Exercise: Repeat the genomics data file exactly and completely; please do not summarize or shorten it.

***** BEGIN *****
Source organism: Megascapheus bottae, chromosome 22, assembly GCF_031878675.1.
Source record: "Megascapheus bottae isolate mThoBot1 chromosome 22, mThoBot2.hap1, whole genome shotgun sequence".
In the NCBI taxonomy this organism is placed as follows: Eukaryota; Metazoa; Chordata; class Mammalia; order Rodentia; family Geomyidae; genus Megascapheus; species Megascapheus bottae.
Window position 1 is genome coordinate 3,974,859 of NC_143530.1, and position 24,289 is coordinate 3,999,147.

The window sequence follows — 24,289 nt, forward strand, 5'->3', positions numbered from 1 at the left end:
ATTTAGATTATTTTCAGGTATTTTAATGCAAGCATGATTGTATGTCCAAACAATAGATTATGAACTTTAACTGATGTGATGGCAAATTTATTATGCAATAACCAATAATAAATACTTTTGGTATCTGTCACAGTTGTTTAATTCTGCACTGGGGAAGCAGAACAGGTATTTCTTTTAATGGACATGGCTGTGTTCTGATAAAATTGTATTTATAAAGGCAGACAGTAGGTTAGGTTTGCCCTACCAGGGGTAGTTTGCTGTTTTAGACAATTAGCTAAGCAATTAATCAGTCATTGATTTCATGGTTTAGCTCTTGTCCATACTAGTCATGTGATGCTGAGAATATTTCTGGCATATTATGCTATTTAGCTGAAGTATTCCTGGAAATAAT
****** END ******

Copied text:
Source organism: Megascapheus bottae, chromosome 22, assembly GCF_031878675.1.
Source record: "Megascapheus bottae isolate mThoBot1 chromosome 22, mThoBot2.hap1, whole genome shotgun sequence".
In the NCBI taxonomy this organism is placed as follows: Eukaryota; Metazoa; Chordata; class Mammalia; order Rodentia; family Geomyidae; genus Megascapheus; species Megascapheus bottae.
Window position 1 is genome coordinate 3,974,859 of NC_143530.1, and position 24,289 is coordinate 3,999,147.

The window sequence follows — 24,289 nt, forward strand, 5'->3', positions numbered from 1 at the left end:
ATTTAGATTATTTTCAGGTATTTTAATGCAAGCATGATTGTATGTCCAAACAATAGATTATGAACTTTAACTGATGTGATGGCAAATTTATTATGCAATAACCAATAATAAATACTTTTGGTATCTGTCACAGTTGTTTAATTCTGCACTGGGGAAGCAGAACAGGTATTTCTTTTAATGGACATGGCTGTGTTCTGATAAAATTGTATTTATAAAGGCAGACAGTAGGTTAGGTTTGCCCTACCAGGGGTAGTTTGCTGTTTTAGACAATTAGCTAAGCAATTAATCAGTCATTGATTTCATGGTTTAGCTCTTGTCCATACTAGTCATGTGATGCTGAGAATATTTCTGGCATATTATGCTATTTAGCTGAAGTATTCCTGGAAATAAT